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Suggested Citation:"Appendix B: Workshop Agenda." National Academies of Sciences, Engineering, and Medicine. 2017. Building Communication Capacity to Counter Infectious Disease Threats: Proceedings of a Workshop. Washington, DC: The National Academies Press. doi: 10.17226/24738.
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Appendix B

Workshop Agenda

TUESDAY, DECEMBER 13, 2016

8:30 am ET Welcome
David Relman, Forum Chair
8:35 am Building risk communication capacity: Can it be done?
John Rainford, The Warning Project
8:45 am Perspectives on achieving successful communications for infectious disease threats
Maryn McKenna, Independent Journalist and Author
8:55 am Opening remarks
Stefano Bertuzzi, American Society for Microbiology
9:05 am Workshop overview and goals
Jeff Duchin, Workshop Chair
Suggested Citation:"Appendix B: Workshop Agenda." National Academies of Sciences, Engineering, and Medicine. 2017. Building Communication Capacity to Counter Infectious Disease Threats: Proceedings of a Workshop. Washington, DC: The National Academies Press. doi: 10.17226/24738.
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Session I: Laying the Foundation for Effective Communication

PART A
Doug Storey, Moderator
9:10 am An overview of successful communication capacity
Baruch Fischhoff, Carnegie Mellon University
Learning from the social/behavioral/decision science field(s)
Angie Fagerlin, University of Utah
Evidence-based methods and evaluation strategies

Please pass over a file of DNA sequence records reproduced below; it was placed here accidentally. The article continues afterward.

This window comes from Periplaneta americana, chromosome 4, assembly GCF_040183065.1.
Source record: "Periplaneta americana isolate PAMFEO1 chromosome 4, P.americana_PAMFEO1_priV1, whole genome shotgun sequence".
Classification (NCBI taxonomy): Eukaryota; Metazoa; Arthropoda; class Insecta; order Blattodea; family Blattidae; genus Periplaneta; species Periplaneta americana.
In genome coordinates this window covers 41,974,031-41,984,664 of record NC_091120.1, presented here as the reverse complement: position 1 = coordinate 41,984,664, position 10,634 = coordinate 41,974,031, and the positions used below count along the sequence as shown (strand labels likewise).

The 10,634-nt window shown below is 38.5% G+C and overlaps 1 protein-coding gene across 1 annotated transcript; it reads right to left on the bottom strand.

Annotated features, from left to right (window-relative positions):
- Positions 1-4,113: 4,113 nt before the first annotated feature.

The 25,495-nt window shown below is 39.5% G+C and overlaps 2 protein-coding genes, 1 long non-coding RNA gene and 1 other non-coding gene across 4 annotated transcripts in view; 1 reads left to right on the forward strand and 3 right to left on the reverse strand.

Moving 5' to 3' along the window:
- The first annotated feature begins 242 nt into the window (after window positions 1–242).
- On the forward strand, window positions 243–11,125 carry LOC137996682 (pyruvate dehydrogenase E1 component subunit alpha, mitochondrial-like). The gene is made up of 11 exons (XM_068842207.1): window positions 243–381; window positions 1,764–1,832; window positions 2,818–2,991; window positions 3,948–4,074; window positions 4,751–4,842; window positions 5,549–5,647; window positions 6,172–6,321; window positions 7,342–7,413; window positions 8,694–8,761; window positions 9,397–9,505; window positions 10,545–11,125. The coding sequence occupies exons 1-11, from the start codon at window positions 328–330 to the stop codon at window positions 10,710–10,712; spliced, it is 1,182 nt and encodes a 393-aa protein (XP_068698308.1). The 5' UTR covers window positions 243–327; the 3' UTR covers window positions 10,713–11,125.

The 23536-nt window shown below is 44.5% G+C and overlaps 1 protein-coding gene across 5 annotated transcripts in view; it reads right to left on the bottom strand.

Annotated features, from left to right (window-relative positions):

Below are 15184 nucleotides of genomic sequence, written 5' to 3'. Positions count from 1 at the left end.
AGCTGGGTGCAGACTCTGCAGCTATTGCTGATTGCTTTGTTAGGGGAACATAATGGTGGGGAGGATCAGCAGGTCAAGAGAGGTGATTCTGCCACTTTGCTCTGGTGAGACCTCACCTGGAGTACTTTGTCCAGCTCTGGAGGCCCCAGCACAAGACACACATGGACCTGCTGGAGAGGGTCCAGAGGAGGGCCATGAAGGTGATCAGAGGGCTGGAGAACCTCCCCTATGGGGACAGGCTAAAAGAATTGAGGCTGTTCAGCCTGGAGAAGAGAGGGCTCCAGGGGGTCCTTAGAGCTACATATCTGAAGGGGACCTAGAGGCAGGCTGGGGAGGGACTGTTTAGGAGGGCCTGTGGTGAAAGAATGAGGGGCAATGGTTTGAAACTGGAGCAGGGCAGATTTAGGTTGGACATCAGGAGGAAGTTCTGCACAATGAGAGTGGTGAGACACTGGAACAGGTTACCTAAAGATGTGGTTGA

Gary Kreps, George Mason University
10:45 am Break
11:00 am PART B
Baruch Fischhoff, Moderator
Drivers of risk perception, effective communication, and behavior change
Noel Brewer, University of North Carolina at Chapel Hill
Risk perception, responsiveness, and avoidance
Rajiv Rimal, George Washington University
Sources of information about disease outbreak and community trust: Lessons from Ebola communication in Liberia
Monique Turner, George Washington University
Advocacy and communication of health risks: Examples from tobacco control
Jeff Niederdeppe, Cornell University
12:30 pm Lunch break
Suggested Citation:"Appendix B: Workshop Agenda." National Academies of Sciences, Engineering, and Medicine. 2017. Building Communication Capacity to Counter Infectious Disease Threats: Proceedings of a Workshop. Washington, DC: The National Academies Press. doi: 10.17226/24738.
×

Session II: Achieving Effective Communication

1:30 pm PART A
Jennifer Gardy, Moderator
Packaging a story: Traditional versus digital media
Dina Maron, Scientific American
Responding to misinformation and rumors
Heidi Larson, London School of Hygiene & Tropical Medicine
3:00 pm Break
3:15 pm PART B
Jennifer Olsen, Moderator
Participatory surveillance and social listening
Kacey Ernst, University of Arizona
Bidirectional communication platforms
Nick van Praag, Ground Truth Solutions
Building capacity: Training of trainers
Damien Chalaud, World Federation of Science Journalists
4:45 pm Highlights and key lessons learned
Jeff Duchin, Workshop Chair
5:00 pm Adjournment and reception
Suggested Citation:"Appendix B: Workshop Agenda." National Academies of Sciences, Engineering, and Medicine. 2017. Building Communication Capacity to Counter Infectious Disease Threats: Proceedings of a Workshop. Washington, DC: The National Academies Press. doi: 10.17226/24738.
×

WEDNESDAY, DECEMBER 14, 2016

8:30 am ET Welcome and objectives
Jeff Duchin, Workshop Chair

Session III: International Context—International Health Regulations Considerations, Lessons from Recent Outbreaks, and Research Gaps

8:40 am PART A
Rima Khabbaz and Rafael Obregon, Moderators